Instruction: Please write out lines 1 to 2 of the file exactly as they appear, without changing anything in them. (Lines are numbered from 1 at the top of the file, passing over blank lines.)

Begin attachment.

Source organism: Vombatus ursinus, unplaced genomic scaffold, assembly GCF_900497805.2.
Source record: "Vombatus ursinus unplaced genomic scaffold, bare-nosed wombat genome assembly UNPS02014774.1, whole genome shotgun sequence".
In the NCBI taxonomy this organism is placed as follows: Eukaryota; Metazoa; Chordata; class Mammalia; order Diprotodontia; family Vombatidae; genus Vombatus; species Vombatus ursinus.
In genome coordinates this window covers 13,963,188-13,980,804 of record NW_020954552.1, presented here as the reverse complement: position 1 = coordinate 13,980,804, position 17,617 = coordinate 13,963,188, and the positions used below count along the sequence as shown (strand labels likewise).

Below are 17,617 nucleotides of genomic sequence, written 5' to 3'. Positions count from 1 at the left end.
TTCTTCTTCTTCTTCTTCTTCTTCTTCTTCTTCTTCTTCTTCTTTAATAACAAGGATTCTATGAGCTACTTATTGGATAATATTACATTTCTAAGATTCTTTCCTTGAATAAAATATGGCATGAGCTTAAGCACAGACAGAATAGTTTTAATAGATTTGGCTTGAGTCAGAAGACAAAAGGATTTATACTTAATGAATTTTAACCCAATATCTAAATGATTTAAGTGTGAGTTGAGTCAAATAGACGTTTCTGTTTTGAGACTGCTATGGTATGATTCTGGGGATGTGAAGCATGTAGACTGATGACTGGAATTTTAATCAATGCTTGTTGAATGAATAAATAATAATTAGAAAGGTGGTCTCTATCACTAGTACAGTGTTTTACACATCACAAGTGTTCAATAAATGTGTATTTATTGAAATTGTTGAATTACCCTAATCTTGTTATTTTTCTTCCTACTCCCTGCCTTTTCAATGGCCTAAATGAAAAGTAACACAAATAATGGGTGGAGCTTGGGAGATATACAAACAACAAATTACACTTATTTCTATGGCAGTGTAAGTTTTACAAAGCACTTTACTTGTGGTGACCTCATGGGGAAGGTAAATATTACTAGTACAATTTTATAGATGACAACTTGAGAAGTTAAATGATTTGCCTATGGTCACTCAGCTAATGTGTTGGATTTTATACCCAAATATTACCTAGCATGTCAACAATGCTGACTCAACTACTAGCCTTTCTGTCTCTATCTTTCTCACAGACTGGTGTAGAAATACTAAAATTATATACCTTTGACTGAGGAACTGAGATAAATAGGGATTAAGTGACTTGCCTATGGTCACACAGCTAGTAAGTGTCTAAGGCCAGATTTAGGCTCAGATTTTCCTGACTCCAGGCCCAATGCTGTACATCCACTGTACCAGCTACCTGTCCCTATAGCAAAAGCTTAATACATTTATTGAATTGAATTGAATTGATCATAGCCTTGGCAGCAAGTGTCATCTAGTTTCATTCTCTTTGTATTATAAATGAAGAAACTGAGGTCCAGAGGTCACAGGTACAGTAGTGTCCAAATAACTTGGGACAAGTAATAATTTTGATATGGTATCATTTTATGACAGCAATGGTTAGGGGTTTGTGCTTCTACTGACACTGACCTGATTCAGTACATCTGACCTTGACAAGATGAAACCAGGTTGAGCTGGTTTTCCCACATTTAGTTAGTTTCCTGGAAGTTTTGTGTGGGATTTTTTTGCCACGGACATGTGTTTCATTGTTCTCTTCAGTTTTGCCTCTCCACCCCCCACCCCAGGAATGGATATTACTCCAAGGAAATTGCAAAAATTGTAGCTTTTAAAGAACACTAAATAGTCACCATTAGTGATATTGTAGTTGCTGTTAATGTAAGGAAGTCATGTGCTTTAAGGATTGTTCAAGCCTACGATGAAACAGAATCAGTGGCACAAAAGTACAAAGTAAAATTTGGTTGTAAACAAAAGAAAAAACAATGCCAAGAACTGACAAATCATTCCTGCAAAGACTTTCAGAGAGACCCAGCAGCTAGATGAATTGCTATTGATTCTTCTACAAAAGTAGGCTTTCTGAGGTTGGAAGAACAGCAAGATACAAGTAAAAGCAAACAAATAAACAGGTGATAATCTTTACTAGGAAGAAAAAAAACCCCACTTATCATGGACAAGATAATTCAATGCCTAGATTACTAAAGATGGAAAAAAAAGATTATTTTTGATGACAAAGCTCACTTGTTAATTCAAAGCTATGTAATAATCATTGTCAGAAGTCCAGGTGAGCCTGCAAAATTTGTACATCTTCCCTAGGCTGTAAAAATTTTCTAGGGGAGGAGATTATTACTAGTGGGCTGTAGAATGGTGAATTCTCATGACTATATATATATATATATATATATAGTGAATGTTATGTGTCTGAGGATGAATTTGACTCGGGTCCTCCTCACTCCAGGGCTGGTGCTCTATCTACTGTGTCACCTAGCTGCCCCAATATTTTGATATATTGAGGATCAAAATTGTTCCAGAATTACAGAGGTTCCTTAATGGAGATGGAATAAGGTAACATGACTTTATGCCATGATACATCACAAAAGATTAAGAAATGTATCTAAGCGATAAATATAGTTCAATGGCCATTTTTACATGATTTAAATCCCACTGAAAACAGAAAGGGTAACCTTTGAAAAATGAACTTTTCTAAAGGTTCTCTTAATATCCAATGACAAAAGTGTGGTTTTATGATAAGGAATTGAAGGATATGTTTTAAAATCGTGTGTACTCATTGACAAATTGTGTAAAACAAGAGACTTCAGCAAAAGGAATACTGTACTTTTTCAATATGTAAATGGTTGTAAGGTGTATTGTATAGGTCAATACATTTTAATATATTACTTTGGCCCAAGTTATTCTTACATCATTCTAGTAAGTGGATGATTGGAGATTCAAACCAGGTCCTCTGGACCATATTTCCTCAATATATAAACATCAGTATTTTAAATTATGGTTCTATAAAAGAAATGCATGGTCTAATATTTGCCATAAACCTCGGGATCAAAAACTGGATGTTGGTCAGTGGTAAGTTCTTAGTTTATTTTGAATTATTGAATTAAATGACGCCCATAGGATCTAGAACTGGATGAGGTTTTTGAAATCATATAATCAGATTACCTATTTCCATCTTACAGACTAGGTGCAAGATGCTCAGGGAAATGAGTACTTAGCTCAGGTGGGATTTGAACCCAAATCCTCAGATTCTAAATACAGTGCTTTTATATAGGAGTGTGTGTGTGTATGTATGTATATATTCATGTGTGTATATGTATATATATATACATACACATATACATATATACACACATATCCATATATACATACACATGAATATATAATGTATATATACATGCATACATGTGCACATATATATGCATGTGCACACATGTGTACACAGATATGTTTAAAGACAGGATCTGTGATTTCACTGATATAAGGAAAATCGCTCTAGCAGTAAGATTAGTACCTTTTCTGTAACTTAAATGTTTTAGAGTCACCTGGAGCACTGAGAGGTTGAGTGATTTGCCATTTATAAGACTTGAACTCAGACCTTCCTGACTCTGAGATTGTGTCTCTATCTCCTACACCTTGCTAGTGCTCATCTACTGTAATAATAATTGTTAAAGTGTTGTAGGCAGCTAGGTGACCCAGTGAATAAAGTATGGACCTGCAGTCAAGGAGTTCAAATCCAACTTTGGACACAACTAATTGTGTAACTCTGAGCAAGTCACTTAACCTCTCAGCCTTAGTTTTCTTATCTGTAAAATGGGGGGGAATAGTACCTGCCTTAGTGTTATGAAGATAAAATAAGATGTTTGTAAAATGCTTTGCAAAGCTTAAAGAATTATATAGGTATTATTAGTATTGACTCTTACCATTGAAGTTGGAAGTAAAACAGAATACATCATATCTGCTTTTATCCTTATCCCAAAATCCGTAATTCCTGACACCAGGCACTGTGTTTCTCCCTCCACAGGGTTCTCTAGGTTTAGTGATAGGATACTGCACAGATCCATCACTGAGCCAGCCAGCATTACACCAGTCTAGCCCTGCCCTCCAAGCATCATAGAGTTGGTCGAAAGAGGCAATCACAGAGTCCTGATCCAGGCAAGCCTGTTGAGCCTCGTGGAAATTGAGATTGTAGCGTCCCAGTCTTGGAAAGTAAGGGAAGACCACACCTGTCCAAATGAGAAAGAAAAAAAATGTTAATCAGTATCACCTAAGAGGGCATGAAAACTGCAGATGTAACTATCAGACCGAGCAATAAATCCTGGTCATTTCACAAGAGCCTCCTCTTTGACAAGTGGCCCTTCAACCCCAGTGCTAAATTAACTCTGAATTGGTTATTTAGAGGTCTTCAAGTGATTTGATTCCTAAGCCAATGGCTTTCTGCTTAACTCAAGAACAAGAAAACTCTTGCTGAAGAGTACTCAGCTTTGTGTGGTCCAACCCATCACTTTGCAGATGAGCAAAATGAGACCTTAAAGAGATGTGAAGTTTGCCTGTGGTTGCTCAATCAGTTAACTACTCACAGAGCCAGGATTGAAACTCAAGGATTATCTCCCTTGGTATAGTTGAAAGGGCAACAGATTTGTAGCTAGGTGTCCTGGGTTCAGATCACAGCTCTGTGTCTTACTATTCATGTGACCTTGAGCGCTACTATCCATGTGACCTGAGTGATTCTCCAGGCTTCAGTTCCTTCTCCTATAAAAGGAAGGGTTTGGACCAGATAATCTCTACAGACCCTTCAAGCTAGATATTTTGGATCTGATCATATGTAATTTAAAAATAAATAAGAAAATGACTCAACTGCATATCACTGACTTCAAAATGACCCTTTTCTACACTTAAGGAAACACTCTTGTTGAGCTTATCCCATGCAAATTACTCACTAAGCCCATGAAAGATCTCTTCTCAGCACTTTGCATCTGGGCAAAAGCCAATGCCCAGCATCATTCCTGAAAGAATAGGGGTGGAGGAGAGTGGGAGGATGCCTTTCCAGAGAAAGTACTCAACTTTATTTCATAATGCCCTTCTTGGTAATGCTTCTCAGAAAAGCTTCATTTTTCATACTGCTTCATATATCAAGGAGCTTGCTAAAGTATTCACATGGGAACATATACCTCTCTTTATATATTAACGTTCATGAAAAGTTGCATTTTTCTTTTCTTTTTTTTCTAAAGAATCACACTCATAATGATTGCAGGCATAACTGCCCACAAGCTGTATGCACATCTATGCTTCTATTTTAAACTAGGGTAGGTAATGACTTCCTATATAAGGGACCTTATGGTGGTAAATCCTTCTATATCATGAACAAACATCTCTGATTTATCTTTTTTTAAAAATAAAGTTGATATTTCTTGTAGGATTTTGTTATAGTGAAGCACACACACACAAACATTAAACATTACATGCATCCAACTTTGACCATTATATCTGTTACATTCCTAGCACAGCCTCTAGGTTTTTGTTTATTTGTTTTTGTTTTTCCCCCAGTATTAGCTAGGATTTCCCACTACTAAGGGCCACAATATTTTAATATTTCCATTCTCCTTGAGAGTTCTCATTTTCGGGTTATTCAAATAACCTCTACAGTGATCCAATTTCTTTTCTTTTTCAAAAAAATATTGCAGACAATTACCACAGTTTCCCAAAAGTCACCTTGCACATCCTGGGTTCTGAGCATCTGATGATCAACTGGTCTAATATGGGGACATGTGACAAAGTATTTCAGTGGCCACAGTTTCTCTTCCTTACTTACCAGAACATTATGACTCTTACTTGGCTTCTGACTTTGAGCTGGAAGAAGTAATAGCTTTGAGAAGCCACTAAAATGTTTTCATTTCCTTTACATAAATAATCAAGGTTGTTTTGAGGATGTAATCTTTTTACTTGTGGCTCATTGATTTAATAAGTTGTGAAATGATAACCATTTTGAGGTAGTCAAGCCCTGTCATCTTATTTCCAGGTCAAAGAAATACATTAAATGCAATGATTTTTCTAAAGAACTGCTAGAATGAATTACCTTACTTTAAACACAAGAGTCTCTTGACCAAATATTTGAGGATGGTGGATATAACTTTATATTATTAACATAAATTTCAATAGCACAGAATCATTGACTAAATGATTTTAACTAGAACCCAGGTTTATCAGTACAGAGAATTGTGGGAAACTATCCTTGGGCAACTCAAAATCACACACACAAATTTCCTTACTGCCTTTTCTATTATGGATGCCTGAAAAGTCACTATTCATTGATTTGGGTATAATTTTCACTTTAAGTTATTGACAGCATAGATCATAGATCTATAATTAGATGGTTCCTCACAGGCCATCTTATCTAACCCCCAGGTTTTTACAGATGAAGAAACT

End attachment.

Source organism: Vombatus ursinus, unplaced genomic scaffold, assembly GCF_900497805.2.
Source record: "Vombatus ursinus unplaced genomic scaffold, bare-nosed wombat genome assembly UNPS02014774.1, whole genome shotgun sequence".